A few weeks ago, I visited the Seattle Kraken team store, where I was stopped outside for a routine COVID-19 screening. After having my temperature taken and answering a couple of questions, I was then asked for my ticket that showed I had a reservation for the 4:20 p.m. entry time.
Making a reservation to go shopping for hockey swag seemed at first like the sort of startling but minor inconvenience typical of the COVID-19 era, a way to reduce the store's anticipated crowds so masked shoppers could maintain proper distance indoors. But as everything from team stores to museums, galleries, gyms, parks, and ski areas adopt similar reservation requirements this fall, it seems as if we are no longer witnessing a temporary phenomenon. A widespread switch to reservation systems — if done right — could in fact be one of the better changes to come out of the pandemic upheaval.
Reservation systems were the subject of heated debate even prior to the pandemic, with many such measures only being implemented now out of sheer necessity. In particular, politicians and visitors bristled at certain National Parks considering reservation systems in order to prevent overcrowding; Sen. Mitt Romney (R) and the rest of Utah's congressional delegation cautioned the Department of the Interior against "pursuing burdensome visitor limitations and reservation systems" at Zion National Park in February of this year, while heated debates took place in 2018 over the suggestion of doing the same at Arches. "Can you imagine driving up to the Grand Canyon and a sign says, 'Sorry we're full'? It's just not right," one opponent told Moab Sun News. Meanwhile the Glenstone, a reservation-only Maryland museum "designed around visitor experience rather than maximizing the number of visitors who cross its threshold," was criticized as being potentially elitist for such a policy, The Washington Post wrote at the time. Needless to say, people really, really seem to dislike reservations. And for anyone who's ever walked up to a restaurant only to be snootily asked, "well, do you have a reservation?" before being turned away, it's understandable to balk.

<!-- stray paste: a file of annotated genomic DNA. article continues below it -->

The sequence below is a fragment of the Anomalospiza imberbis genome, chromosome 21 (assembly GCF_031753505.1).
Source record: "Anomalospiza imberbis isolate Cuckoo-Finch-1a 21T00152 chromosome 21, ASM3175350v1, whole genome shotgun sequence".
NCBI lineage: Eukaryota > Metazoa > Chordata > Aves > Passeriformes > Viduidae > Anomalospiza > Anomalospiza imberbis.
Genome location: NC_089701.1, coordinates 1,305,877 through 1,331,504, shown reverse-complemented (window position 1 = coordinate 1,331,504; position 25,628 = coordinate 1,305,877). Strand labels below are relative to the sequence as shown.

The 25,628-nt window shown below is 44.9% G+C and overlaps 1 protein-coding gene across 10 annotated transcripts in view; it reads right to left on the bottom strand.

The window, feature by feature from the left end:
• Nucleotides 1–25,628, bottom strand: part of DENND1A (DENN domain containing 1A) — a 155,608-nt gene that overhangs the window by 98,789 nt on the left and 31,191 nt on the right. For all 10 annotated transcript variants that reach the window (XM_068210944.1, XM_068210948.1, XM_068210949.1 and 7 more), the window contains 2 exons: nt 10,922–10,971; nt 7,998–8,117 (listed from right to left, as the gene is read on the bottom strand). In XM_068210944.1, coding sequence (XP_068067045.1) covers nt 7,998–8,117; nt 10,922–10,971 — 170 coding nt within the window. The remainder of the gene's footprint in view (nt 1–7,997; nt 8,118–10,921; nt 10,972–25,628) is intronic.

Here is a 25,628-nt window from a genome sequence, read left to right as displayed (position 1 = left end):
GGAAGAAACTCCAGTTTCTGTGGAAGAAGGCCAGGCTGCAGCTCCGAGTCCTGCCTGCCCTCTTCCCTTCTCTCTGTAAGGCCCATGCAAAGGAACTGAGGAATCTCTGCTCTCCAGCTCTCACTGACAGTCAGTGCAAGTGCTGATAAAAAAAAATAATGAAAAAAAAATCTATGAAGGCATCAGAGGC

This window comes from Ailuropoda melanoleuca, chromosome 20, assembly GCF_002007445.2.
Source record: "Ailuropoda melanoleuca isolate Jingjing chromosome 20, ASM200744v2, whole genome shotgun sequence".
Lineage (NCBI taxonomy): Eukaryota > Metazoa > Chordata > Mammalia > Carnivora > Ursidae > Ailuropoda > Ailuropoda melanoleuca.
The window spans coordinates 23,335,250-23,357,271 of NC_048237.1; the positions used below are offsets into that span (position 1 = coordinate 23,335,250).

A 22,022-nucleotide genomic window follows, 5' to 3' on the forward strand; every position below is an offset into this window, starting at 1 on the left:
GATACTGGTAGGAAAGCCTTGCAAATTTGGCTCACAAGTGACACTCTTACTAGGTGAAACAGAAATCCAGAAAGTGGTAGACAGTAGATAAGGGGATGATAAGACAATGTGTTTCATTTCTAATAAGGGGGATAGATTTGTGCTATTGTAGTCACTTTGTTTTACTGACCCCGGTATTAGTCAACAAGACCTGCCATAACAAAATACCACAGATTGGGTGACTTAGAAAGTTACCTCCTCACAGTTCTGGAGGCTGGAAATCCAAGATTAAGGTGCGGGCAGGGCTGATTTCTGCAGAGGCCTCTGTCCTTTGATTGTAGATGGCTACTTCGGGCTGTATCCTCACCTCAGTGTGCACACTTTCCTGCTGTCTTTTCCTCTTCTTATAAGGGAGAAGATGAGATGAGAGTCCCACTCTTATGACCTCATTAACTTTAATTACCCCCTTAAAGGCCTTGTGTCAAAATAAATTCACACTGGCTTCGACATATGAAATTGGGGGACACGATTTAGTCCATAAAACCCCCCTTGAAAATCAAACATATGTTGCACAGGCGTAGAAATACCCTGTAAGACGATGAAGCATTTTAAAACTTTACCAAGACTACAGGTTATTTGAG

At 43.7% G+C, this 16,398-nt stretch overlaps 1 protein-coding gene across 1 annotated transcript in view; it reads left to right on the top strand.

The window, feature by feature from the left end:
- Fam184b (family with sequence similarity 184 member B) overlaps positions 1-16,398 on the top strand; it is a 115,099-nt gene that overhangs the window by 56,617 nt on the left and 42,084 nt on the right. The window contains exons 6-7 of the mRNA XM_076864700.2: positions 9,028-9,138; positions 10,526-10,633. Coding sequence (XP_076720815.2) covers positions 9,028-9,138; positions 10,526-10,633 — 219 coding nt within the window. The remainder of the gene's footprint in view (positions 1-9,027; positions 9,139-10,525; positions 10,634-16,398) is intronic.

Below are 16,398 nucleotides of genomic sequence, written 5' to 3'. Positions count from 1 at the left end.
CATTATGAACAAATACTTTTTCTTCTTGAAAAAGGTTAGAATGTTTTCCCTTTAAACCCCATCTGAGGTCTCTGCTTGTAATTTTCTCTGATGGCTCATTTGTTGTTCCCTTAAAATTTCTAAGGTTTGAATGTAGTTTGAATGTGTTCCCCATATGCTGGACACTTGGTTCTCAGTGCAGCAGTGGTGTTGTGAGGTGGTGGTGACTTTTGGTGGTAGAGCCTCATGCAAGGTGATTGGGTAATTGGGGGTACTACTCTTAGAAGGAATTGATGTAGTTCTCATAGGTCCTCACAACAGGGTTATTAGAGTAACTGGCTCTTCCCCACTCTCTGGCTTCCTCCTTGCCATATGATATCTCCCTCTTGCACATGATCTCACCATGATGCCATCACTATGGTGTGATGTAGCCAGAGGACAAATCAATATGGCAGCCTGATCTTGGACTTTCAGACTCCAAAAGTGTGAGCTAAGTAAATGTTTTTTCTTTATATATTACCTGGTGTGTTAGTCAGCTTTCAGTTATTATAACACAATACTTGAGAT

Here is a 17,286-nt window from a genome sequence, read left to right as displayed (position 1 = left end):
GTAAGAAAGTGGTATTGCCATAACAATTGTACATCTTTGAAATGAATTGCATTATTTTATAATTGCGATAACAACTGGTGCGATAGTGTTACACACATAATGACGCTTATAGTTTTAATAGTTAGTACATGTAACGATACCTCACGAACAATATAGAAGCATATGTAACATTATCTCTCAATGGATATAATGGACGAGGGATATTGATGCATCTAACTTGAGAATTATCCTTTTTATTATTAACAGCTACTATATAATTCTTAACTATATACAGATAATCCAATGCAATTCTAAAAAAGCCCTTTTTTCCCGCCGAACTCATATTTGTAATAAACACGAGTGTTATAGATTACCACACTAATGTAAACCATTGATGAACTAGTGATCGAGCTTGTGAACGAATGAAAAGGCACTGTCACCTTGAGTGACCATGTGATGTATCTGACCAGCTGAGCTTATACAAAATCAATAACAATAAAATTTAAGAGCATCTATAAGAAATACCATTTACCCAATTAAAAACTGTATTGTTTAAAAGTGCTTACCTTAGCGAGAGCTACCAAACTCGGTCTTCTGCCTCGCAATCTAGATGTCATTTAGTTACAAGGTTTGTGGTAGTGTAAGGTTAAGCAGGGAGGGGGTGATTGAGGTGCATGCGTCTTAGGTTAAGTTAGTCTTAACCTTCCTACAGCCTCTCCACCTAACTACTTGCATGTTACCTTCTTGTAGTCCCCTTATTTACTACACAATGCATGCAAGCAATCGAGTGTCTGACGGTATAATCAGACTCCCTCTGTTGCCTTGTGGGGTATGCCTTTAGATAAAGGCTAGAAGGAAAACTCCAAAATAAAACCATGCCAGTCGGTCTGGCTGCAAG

At the heart of the debates leading up to this point was the question of if the payoff of a higher-quality experience — actually seeing Old Faithful without having to stand on your tip-toes behind throngs of tourists, or being able to contemplate Yayoi Kusama's "Infinity Mirrors" for more than 30 seconds before being shooed out by a stopwatch-wielding attendant — outweighs the value of unimpeded access. With the pandemic, though, the decision was pretty much made for us: more people bad. It's turning out there's a bit of truth to that and an even more compelling argument has emerged: that people deserve quality access, not just one or the other.